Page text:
Overview of the MA in Global Economic Relations program
This joint program with the Department of International Relations integrates training in international relations with economics. It provides students with the knowledge and analytical skills to prepare and evaluate economic policies and strategic decision-making in a global setting. This program is fee-based only.
This innovative and interdisciplinary program integrates training in international relations and economics. The program focuses on deepening theoretical understanding and enhancing students’ skills and knowledge in data analysis, global politics and global economic affairs.
The program is designed to provide young professionals and practitioners with an ‘upgrade of skills’ with a strong focus on theoretical application and data analysis.
The one-year MA program in Global Economic Relations builds on the strong tradition of international relations scholarship and adds the tools and the approach of economics to enable students to carry out and understand more in-depth analysis in their fields. In addition the program provides the students with context, methodological background and a solid theoretical understanding of global issues, challenges and problems.
This program is offered in a flexible format: full-time (1 year), part-time (2 years), modular (3 years)
Pre-session in August (mandatory, 0 credit): Quantitative Methods:Mathematics (pass/fail) and Academic Writing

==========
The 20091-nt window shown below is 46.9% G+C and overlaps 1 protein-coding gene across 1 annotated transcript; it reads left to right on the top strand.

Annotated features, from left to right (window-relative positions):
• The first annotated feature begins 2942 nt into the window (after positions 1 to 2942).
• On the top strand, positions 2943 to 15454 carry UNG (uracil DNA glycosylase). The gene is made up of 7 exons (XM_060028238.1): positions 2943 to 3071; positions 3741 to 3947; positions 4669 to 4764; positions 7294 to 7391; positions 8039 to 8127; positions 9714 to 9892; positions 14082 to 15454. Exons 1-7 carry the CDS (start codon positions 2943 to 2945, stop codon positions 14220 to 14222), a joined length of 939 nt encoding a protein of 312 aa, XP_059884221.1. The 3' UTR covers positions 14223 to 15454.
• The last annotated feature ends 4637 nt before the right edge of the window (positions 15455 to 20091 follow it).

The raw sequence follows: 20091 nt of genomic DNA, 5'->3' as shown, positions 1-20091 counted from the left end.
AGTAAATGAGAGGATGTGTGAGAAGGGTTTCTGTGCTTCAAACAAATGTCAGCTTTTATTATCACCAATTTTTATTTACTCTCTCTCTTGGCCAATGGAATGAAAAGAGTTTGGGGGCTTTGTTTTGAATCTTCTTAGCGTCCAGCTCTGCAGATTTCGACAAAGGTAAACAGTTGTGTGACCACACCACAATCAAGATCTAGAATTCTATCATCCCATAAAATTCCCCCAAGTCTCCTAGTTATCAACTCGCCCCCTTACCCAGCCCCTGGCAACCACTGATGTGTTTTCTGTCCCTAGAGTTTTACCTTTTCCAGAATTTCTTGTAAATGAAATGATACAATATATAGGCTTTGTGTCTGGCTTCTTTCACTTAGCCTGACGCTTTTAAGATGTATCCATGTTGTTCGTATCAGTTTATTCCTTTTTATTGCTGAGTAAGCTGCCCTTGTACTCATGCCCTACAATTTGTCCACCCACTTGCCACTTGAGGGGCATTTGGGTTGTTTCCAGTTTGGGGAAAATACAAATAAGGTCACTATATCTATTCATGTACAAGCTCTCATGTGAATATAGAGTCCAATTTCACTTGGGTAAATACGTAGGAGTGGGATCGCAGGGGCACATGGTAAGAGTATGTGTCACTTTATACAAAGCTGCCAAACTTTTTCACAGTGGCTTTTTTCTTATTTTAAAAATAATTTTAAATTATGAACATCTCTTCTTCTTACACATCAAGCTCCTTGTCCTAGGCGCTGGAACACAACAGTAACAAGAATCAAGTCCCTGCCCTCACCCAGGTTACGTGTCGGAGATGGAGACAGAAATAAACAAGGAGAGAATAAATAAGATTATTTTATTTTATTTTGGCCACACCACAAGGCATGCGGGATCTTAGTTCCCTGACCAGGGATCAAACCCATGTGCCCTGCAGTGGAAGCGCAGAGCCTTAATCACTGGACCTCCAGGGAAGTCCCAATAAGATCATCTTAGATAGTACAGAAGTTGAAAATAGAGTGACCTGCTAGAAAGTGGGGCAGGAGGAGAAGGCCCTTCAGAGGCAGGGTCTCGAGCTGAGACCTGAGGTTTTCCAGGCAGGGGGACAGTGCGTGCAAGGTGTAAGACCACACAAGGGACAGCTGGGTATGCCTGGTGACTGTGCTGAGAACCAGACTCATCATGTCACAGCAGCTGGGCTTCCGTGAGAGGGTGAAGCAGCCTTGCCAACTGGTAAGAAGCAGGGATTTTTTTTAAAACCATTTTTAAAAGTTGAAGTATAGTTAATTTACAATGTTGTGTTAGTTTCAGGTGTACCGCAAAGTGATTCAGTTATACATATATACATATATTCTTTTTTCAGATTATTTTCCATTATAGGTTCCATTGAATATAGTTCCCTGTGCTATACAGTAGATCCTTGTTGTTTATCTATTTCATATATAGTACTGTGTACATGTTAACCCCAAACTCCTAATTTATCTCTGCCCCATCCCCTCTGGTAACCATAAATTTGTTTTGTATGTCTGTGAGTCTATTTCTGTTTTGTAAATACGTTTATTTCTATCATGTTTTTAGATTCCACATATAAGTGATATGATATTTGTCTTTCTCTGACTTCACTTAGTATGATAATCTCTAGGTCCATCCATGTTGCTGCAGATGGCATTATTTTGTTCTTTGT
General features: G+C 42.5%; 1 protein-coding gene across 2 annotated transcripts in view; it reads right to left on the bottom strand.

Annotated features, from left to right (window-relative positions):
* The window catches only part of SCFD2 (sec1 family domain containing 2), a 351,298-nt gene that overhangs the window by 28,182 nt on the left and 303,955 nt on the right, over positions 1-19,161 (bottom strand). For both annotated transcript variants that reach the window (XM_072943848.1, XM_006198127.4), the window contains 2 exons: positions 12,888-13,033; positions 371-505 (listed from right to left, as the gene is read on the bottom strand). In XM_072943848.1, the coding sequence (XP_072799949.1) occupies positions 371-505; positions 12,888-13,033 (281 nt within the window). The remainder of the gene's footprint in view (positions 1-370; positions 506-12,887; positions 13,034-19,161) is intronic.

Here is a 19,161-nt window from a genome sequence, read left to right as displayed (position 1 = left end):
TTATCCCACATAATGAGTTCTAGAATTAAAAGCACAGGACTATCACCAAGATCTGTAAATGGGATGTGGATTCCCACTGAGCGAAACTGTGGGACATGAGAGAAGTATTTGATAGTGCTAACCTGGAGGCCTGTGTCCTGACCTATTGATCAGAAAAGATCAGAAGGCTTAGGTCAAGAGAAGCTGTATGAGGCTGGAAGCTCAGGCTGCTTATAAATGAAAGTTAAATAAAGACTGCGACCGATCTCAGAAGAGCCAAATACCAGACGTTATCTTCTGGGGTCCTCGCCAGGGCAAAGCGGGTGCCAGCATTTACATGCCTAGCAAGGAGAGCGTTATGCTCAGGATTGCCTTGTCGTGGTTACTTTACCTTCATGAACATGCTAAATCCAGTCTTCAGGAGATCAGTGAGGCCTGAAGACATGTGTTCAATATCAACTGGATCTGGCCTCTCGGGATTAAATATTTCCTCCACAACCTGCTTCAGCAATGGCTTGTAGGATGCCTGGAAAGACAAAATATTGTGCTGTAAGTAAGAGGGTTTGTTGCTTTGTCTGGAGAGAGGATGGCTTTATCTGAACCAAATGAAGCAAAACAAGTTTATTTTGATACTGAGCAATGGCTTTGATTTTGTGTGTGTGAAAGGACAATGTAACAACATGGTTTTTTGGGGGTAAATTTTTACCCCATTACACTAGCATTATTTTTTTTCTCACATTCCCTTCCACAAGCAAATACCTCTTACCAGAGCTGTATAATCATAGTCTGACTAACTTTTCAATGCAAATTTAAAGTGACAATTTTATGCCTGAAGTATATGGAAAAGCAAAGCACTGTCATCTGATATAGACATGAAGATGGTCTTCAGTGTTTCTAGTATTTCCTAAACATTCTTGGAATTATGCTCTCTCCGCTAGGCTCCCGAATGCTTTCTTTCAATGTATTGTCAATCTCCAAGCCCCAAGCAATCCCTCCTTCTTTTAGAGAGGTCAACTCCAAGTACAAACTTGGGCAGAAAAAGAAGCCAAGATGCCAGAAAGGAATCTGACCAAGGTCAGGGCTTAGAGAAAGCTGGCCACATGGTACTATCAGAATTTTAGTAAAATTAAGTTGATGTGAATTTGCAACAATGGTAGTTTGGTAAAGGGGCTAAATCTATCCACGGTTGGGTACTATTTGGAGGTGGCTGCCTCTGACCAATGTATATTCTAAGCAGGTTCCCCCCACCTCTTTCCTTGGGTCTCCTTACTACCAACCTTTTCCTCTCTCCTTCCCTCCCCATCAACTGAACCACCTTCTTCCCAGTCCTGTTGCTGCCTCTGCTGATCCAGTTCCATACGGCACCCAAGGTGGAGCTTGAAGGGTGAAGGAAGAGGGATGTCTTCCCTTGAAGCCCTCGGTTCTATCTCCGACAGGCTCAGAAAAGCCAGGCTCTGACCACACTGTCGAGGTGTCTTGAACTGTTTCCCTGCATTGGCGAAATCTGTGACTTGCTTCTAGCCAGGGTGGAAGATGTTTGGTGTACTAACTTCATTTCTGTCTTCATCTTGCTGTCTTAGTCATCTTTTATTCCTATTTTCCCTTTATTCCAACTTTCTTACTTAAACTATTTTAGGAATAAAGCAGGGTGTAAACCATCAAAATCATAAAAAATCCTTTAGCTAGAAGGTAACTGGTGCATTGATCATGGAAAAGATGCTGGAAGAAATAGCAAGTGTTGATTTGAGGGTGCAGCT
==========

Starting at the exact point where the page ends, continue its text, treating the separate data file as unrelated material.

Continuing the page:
Fall Semester (16 credits):
Mandatory courses (6-8 credits): Data Analysis 2: for Foundation of Statistics (2 credits) Concepts and Theories for Understanding World Politics (4 credits) and Research Design and Methods in IR I (2 credits)
Elective courses (8-10 credits): Selected courses from the two departments. E.g: The Political Economy of the EU (4 credits), Political Economy of International Money (4 credits), Courts as Global Policy Actors (4 credits), Economics of Law (2 credits)
Winter Semester (16 credits)
Mandatory courses: Research Design and Methods in IR II (2 credits), Business Economics (2 credits)
Elective courses (16 credits): Selected courses from the two departments. E.g. , International and European Refugee Law, Global Economy: Emergence and Current Issues, Labor Economics, Health Economics, EU Security Policy
Spring Semester (8 credits)
Mandatory (4 credits): `Mini-thesis`
Electives (4 credits): Selected courses from the two department, but due to the different organisational structures of the two departments mostly from the Department of Economics.
Write a thesis (8 credits).